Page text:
Call for Participation
June 23, 2019 in San Diego, CA
We are merging our workshop with W4: Towards a Research Agenda for Gameful Creativity.
The merged workshop aims to bring together both researchers and practitioners interested in how play and gamefulness enhance and support creative thinking. Play and creativity are intertwined. Play involves imagination and curiosity wherein players explore potential actions and realities. In collaborative and social play, creative contributions are distributed among players. Correspondingly, gameful design can give rise to playful behaviors. To that end, we argue that gamefulness and games are approaches to activate, explore, and promote creativity. To promote an engaging exchange of experience, insights and ideas as well as help build a research agenda, the workshop will include two participatory, hands-on activities: a gameful ideation session to identify potential for combining gamefulness, play, and creativity; and a video prototyping session to design and explore aspects of usability and experience for those potentials identified in the ideation session.
We will continue to accept submissions from the original calls for both workshops. Accepted submissions will be presented by the authors in an introductory session that will frame the agenda and topics of this merged workshop.
Original Call (W1: Distributed Creativity in Play)
We invite submissions from researchers, game designers, players, and others to participate in a one-day workshop on Distributed Creativity in Play at ACM Creativity & Cognition 2019 in San Diego.
Play and creativity are intertwined. Play involves imagination and curiosity wherein players explore potential actions and realities. In collaborative and social play, creative contributions are distributed among players. For example, in tabletop role-playing games, such as Dungeons & Dragons, each player verbalizes actions of their character(s), contributing to the creative generation of a shared narrative. Sawyer and DeZutter identify this phenomenon as distributed creativity, “where individuals within groups contribute ideas often towards a common goal.”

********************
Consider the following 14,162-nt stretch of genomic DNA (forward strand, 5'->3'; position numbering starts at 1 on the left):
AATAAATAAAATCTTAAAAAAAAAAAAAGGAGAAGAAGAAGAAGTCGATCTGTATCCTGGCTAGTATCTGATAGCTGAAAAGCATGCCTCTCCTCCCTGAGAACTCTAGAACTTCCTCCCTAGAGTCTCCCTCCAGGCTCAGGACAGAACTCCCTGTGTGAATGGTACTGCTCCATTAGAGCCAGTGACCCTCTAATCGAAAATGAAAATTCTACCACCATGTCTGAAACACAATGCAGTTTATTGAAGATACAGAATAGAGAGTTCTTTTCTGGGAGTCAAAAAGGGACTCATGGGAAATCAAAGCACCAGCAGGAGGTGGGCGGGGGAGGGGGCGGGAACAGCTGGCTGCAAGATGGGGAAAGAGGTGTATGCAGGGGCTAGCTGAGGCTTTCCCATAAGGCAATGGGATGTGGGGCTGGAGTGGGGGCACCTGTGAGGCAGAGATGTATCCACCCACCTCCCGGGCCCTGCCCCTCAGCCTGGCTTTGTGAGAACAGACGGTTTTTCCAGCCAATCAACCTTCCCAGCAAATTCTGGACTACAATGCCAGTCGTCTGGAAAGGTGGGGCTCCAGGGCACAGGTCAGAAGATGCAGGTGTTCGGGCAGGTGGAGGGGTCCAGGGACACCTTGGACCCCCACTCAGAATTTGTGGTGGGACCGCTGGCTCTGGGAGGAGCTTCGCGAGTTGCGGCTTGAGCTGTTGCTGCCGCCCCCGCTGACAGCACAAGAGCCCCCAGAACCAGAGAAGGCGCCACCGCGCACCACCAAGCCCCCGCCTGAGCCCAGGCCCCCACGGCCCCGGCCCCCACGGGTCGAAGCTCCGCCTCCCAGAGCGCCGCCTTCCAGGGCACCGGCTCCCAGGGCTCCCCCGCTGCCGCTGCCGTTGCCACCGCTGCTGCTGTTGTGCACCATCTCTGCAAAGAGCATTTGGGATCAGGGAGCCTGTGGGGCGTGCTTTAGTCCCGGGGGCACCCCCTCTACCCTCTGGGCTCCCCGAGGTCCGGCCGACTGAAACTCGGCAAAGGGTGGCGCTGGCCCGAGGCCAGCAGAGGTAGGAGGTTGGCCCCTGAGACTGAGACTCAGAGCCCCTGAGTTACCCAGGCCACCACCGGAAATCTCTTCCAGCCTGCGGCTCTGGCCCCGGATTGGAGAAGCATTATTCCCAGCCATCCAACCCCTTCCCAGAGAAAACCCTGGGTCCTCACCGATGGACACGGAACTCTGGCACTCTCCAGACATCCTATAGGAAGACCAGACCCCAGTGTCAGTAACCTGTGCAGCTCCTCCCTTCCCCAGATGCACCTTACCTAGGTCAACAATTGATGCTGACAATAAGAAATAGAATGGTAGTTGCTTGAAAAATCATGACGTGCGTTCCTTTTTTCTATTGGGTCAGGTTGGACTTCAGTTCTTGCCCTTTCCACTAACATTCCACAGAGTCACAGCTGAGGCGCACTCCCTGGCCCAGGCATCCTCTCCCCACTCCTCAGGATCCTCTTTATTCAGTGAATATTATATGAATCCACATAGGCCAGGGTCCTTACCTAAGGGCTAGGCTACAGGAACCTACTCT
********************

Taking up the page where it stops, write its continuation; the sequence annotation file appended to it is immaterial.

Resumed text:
Distributed creativity is not limited to groups in the same physical space. Increasingly popular web-based platforms, such as Twitch and Roll20, connect participants from all over the world in shared play experiences. They offer opportunities to design for and study distributed creativity in digitally mediated and situated contexts. However, we suspect that qualities of these online spaces, their designs, and associated technologies affect distributed creativity. For example, these spaces can promote creative contributions of participants through designs that increase agency or limit involvement through technological constraints. Twitch’s Clips feature provides one such example, enabling participants to creatively curate interesting play moments during a live stream. Clips are automatically shared in the stream’s text chat, allowing participants to contribute to shared play experience.
This workshop will explore different contexts, study methods, game designs, and technologies associated with distributed creativity in play. Invited participants will present their work during a show-and-tell session. They will video prototype new play experiences involving distributed creativity, engage in critical reflections on related topics, and contribute to workshop outcomes.
The primary objectives of this workshop are to:
- identify characteristics of distributed creativity in play;
- critically reflect on how design and technology draw upon, enable, limit, or negate these characteristics;
- share theories, methodologies, practices, and environments for supporting and studying distributed creativity in play;
- foster future collaborations on this topic.
Topics of interest include but are not limited to:
- play contexts involving distributed creativity, including:
- tabletop games (in-person and online)
- tabletop role-playing games (in-person and online)
- live action role-playing
- multiplayer video games (in-person and online)
- game play live streaming (e.g., Twitch)
- methods for studying distributed creativity (in play), including:
- quantitative, qualitative, and mixed-methods approaches
- process-oriented methods
- research through design
- effects of play, technology, or game design on distributed creativity
To participate in this workshop, please send your position paper to firstname.lastname@example.org. Position papers should be PDF document and have a maximum length of 1500 words (excluding title, authors, abstract, and references).
|April 25 ̶ June 3||Submit position papers. Submissions will be reviewed as received. Authors will be notified of decisions within 3 working days of submission.|
|May 7||Early conference registration deadline.|
|June 23||Full-day workshop, location TBA.|